The Dementia Primer: 12 Tips on How to Get Someone with Dementia to Eat

affordable home care, assisted home care, at home caregivers, companion home care, disability home care, elder care in Minnesota, eldercare at home, elderly home assistanceAs a volunteer at an adult day care, Lorri was accustomed to the unique challenges of communicating with those who have Alzheimer’s disease and other forms of dementia.  One day, though, she made a mistake when encouraging “Sam” to drink his grape juice.  After another worker put a cup in his hand, he stared at it, clearly confused about what to do.

“You drink it,” Lorri reminded him.  “You drink it, like this.”  She modeled for him by lifting an imaginary cup to her lips.  Sam then followed her modeling, quickly lifting the cup of juice up to her lips.  He splashed all the juice on her face, sending a cascade of purple down the front of her clothing.

When it comes to dementia, eating can pose a variety of problems.  As with Sam, the person may forget how to eat or drink.  In the early stages, however, it may just be a challenge for those taking care of elderly parents to get them to eat even when they are very capable.

As a help for senior caregivers, we present the following tips to aid with dementia and eating problems.   Remember that managing the care of someone with memory loss is a constant process of trying different interventions until an effective intervention is found.  Assessment and re-assessment as the disease progresses is par for the course.

1.  Don’t ask. If you ask Grandpa if he wants lunch, you are giving him the option of declining.  It’s possible he may be hungry but may not remember what lunch is.  It’s also possible that he may decline when he would actually eat if given the chance.  Instead of asking, try to phrase it as a statement, such as, “It’s time for lunch” or “We’re going to eat now.”

2.  Prepare a meal and set it down within view. Although Grandma may decline food when you offer it to her, before too long, the sight and smell of the food might trigger the desire to eat.

3.  Eat with Grandma. Eating is a social experience.  If she sees you eating, she may want to join in the activity.  It might also provide the visual cues to remind her of what to do.

4.  Limit options. Depending on how advanced Grandpa is in his memory loss, giving options for a meal might be too much for him to handle.  He may reach the time when asking, “Do you want roast beef or pork chops?” might confuse him.  There may come a time when you have to decide the menu without asking input.

5.  Increase dining frequency. Frequent, smaller portions may be easier for Grandma to manage than large meals.  Try finger foods and snacks as an alternative to traditional, big meals.

6.  Try foods of different textures. With advanced dementia, people may respond to the feel of food in their mouths.  While Grandma might have once loved apple sauce, for example, the soft, mushy texture may no longer appeal to her.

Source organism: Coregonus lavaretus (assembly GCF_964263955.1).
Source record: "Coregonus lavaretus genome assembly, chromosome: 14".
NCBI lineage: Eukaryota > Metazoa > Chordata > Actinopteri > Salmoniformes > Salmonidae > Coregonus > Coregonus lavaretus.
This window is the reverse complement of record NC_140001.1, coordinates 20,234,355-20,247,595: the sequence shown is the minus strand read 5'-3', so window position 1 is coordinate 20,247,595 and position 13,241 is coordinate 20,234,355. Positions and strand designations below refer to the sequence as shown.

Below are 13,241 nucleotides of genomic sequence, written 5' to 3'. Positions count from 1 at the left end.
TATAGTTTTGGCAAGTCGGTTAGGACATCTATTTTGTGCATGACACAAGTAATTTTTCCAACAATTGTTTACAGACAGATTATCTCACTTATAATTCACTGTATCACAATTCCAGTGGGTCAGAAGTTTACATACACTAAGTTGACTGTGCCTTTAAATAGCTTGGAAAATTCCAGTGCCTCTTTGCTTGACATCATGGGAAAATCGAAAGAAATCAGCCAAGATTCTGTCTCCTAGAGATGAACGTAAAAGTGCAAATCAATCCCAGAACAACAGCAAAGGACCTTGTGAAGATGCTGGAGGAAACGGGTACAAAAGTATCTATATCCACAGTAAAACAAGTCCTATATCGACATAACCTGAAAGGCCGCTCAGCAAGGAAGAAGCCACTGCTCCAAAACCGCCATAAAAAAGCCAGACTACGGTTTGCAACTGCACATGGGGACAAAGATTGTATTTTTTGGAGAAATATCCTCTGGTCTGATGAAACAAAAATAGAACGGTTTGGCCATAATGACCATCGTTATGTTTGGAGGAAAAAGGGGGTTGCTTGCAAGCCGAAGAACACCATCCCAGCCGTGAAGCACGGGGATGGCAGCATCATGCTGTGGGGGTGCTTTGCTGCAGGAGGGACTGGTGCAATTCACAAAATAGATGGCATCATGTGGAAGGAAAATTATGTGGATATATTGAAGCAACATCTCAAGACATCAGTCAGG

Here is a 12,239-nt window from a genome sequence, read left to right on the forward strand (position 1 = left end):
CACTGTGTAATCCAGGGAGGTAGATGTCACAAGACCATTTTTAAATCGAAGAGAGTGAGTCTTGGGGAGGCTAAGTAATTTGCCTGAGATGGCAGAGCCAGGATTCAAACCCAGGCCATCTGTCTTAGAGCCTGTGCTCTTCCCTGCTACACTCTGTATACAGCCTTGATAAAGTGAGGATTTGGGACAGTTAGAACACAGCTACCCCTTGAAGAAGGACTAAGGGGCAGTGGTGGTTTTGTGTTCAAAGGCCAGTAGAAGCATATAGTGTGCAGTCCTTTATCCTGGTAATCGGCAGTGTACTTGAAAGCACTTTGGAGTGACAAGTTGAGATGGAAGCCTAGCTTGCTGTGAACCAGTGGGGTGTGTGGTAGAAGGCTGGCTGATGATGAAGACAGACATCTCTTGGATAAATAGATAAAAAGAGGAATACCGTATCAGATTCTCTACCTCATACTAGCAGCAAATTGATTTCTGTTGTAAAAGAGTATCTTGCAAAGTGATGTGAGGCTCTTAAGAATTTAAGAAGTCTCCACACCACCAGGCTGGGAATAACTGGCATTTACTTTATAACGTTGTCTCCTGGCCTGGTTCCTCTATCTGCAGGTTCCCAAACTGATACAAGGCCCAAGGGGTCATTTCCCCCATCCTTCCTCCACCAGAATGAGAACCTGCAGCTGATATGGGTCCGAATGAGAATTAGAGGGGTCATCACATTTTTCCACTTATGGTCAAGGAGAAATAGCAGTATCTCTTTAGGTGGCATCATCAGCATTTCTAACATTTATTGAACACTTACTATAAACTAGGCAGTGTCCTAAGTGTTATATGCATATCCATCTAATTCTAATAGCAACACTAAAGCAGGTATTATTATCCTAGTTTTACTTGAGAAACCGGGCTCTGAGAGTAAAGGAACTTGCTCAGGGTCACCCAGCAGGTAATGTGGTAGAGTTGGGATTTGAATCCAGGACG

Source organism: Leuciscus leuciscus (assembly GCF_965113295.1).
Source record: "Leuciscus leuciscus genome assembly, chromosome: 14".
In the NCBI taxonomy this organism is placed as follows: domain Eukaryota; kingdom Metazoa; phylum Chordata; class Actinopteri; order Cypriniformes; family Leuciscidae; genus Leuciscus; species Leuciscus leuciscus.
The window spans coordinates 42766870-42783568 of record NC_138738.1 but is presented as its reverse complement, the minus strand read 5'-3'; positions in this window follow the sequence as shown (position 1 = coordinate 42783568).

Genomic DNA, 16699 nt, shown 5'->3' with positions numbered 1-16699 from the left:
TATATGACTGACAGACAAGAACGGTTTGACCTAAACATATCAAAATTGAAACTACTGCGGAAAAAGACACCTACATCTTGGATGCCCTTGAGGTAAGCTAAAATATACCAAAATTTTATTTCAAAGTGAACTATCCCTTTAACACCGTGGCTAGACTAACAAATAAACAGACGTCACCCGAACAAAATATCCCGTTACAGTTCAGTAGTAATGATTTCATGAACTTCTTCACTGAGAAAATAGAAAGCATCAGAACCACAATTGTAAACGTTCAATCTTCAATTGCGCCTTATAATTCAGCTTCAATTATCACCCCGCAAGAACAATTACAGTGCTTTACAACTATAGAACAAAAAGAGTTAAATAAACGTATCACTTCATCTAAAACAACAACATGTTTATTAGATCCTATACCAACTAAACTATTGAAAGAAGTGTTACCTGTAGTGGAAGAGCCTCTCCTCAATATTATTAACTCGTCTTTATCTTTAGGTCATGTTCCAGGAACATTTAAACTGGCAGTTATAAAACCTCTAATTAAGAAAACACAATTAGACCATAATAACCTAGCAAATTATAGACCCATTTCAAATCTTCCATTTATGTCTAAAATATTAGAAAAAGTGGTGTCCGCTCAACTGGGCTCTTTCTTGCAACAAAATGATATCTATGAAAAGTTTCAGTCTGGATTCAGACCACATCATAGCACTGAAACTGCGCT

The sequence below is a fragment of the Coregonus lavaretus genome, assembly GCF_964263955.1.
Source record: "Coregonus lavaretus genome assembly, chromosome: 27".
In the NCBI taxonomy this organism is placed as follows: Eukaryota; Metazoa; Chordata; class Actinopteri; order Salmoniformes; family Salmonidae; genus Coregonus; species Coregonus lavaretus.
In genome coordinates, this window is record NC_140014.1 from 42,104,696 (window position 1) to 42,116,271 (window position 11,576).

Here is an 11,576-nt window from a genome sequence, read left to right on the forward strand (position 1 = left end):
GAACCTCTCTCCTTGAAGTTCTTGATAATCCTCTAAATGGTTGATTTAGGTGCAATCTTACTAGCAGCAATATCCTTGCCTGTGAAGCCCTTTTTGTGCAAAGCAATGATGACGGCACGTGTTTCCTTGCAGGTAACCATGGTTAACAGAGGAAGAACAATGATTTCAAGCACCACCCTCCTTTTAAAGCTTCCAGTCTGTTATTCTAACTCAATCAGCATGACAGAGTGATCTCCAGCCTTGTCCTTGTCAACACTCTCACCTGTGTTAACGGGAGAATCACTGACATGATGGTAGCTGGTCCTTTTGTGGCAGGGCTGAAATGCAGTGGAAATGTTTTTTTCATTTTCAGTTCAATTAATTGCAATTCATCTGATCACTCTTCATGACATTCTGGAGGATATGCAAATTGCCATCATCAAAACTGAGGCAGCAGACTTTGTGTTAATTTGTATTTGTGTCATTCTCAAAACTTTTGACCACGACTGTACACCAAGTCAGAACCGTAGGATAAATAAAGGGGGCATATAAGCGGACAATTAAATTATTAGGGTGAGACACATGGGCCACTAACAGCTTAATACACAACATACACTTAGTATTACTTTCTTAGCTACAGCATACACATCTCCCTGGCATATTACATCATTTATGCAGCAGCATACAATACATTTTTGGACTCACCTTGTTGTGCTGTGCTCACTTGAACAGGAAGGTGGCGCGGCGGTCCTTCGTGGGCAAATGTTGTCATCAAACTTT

7.  Leave ample time for eating. It’s important that Grandma doesn’t feel rushed, pressured, or anxious while eating.  People with dementia respond to both tone of voice and non-verbal communication.  Use a calm tone and gentle demeanor when approaching meal time.

8.  Experiment with adaptive dinnerware. A search online will yield a host of different kinds of adaptive dinnerware specifically for people with memory loss.

10.  Get them involved. When you care for older people with dementia, getting them involved with the food prep may spur their interest in eating and provide some brain stimulation.  Depending on her level of functioning, Grandma may be able to assist with setting the table, folding napkins, rinsing fruit, stirring things, etc.

11.  Minimize distractions. Prevent anything else in the environment from stealing Grandpa’s attention from the meal.  Turn off the TV and radio, keep grandchildren out of the room, provide ample lighting, etc.

12.  At the end stages of dementia, you may need to be more actively involved. In the later stages, Grandma may not remember how to use a fork or how to chew.  If needed, instruct her by breaking the process of eating down into specific tasks.  Only give one task at a time.  For example:

“Pick up your fork.  Pick up some food with your fork.  Bring your fork to your mouth.  Put the food in your mouth.  Chew the food.  Swallow it.”  Eventually, you may need to feed her.

 

 

Be sure to check out our primers 8 Things You Need to Know about Dementia and Alzheimer’s, 6 Tips for Working with People with Dementia and Alzheimer’s, and 6 Pitfalls of Caregiving for People with Dementia and Alzheimer’s.

For additional insight, read caregiver Jody’s personal journey of facing her own mother’s dementia diagnosis.

If you’ve been caring for a loved one with memory loss, we’d love to hear your tips for encouraging people with dementia to eat.  Please comment below.

 

Leanne I. Esch, LSW

November 1, 2012

 

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